One important aspect to being a family caregiver to an older adult is to learn as much as you can about their medical conditions. In the case of a senior who has Alzheimer’s disease, that can mean having a lot to learn. It can be hard to know where to start your informal education. One good place to start is the beginning—what causes the disease.
Causes of Alzheimer’s Disease
Experts believe that there isn’t a single cause to Alzheimer’s disease. Instead, they think it is caused by a combination of things, including genetics, a person’s lifestyle, and environmental factors. Exactly what makes Alzheimer’s develop is unknown. Doctors do know that it starts when proteins in the brain don’t work the way they should. This makes brain cells stop working the way they should. The result is damage to neurons, causing connections in the brain to break down.
The processes that lead to Alzheimer’s disease begin way before the first symptoms appear. Usually, the damage to the brain begins in the part of the brain that deals with memory. The disease is progressive, meaning the damage to the brain spreads, causing it to shrink.
Although the exact cause of Alzheimer’s disease isn’t completely understood, doctors have identified some risk factors for the disease.
Age: Even though Alzheimer’s disease isn’t a natural part of getting older, it is more likely to happen with increased age. In fact, age is the largest risk factor for the disease.
Family History: People who have a close relative with the disease, like a parent or sibling, are at a slightly higher risk for developing the disease.
Gender: More women tend to have Alzheimer’s than men, but experts say that may simply be because women usually live longer.
Head Injury: Having a head injury in the past are at greater risk.
Lifestyle: Alzheimer’s shares risk factors with heart disease, so people who are overweight, have high blood pressure, don’t exercise, and have type 2 diabetes that is not controlled well are at risk.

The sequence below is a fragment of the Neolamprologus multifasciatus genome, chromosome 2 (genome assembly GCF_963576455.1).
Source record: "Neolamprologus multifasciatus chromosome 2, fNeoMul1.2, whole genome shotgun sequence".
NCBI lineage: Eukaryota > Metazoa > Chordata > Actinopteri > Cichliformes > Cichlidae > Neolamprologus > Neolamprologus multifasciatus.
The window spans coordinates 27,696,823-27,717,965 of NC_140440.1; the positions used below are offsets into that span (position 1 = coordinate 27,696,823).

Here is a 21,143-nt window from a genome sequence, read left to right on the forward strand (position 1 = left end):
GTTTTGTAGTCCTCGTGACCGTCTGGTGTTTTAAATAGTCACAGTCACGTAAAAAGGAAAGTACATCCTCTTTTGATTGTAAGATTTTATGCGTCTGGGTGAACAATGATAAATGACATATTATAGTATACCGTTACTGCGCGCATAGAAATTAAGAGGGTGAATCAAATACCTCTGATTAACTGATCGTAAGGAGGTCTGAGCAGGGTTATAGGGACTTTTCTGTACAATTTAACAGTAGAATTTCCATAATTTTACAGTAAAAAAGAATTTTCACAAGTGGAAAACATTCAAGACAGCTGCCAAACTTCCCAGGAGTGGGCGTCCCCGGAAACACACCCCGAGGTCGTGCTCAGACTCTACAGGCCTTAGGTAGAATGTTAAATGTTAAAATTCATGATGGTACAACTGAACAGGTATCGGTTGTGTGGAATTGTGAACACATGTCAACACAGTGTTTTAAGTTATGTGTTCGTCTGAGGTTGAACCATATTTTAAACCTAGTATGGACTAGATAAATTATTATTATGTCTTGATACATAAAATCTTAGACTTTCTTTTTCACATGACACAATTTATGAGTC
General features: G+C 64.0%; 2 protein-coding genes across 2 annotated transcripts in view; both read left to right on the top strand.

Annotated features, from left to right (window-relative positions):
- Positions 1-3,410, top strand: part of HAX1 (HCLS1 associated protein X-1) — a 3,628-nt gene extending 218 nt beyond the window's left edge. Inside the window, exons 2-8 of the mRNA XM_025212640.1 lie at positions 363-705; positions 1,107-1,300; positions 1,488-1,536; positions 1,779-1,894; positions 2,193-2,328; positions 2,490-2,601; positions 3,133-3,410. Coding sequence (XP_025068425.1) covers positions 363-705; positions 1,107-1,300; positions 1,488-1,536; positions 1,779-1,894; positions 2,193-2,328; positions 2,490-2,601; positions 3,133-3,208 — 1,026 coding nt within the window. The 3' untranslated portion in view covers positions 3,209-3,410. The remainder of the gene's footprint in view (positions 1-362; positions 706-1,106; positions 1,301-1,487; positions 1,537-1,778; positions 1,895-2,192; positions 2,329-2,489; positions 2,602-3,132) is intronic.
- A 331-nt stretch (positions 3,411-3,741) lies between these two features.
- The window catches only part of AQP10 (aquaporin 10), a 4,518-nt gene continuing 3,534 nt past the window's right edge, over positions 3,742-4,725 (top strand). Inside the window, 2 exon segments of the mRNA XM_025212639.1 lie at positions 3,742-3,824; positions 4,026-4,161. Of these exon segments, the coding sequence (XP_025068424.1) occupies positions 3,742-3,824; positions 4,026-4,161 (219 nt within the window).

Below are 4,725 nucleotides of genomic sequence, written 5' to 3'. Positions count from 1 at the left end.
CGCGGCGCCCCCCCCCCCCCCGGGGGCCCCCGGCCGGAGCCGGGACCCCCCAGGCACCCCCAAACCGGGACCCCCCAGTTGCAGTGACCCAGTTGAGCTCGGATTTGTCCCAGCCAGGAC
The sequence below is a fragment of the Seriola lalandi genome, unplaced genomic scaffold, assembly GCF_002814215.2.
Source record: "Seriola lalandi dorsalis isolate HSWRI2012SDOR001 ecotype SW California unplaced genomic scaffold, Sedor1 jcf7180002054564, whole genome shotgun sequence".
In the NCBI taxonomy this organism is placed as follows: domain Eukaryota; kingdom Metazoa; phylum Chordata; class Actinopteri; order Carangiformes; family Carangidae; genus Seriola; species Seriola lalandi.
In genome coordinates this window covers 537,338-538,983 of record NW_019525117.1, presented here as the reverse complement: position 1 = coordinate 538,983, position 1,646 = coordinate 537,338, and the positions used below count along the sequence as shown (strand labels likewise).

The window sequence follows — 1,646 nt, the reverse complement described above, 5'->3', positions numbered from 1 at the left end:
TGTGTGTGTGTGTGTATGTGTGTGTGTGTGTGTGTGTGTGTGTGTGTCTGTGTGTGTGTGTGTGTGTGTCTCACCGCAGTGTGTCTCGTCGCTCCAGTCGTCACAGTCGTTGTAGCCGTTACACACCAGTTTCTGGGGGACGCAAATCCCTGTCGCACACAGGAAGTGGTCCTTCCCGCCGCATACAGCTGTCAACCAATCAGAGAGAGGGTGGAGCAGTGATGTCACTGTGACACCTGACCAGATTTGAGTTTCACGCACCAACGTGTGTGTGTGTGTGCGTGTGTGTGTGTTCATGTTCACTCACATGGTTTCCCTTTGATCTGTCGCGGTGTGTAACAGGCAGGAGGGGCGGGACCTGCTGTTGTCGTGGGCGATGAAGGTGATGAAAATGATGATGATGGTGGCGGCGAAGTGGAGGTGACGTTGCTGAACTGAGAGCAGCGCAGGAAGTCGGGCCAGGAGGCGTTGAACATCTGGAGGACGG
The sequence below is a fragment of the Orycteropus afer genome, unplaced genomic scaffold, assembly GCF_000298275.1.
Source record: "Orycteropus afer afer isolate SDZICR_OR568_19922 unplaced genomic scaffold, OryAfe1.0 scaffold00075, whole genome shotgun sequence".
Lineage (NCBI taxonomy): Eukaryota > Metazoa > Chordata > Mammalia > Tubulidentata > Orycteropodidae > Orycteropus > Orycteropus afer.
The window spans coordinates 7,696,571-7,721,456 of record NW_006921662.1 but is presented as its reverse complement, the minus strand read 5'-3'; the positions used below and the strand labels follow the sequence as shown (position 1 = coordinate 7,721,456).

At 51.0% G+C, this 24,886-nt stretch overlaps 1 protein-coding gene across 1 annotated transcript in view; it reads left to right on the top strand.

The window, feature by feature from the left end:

Mental and Social Stimulation: Research indicates that people who stay socially engaged and engage in learning opportunities throughout their life are at reduced risk for Alzheimer’s disease.
The more you learn about Alzheimer’s disease, the more you may realize that it’s a condition that takes a lot of work. Family caregivers often find that they cannot manage the older adult’s care on their own, especially when the person reaches the late stages. Homecare is an excellent resource for the help families often need. Homecare providers can stay with your aging relative while family caregivers work or attend to other responsibilities. Homecare providers can ensure your loved one stays safe, comfortable, and happy while you are away.
If you or an aging loved one are considering Homecare Services in Naples FL, call the caring staff at Dial-a-Nurse today. Naples: (239) 307-0033. Ft. Myers: (239) 307-0065.
In 1995 he became Administrator of Dial-a-Nurse nursing agency, the oldest nursing agency in the Southwest Florida succeeding his mother who started the company 37 years ago. He is also President of Nevco, Inc., an educational healthcare training company begun in 1988.
Mr. Wolfendale has worked with the U.S. Department of Commerce on various Missions to improve the quality of life around the world by development of supportive healthcare programs. In 2005 he traveled with U.S. officials and addressed the Italian National Government assisting in the creation of Nurse Education mandates for that Country. In 2006 he was invited and spoke with the National Institutes of Continuing Education in Eastern Europe on healthcare education and developmental mandates, and most recently represented the United States at the European Union in Lake Balaton, Hungary in 2011. In 2014 he traveled with the U.S. Department of State to Singapore, Malaysia and Vietnam in an effort to improve caregiver knowledge and training.
Mr. Wolfendale has worked with a number of non-profits in contributing and creating curriculum to improve the quality of life in third-world countries since 2001, and notably created a successful program in Odessa, India that has been modeled in other areas of the world. In his backyard, he has worked with local Goodwill Industries to provide curriculum and training to underserved individuals who have obtained employment as a result of educational training. He was the Congressional appointment to the Governor's purple ribbon task force in 2013, and has worked to educate caregivers in all aspects of Alzheimer's training.
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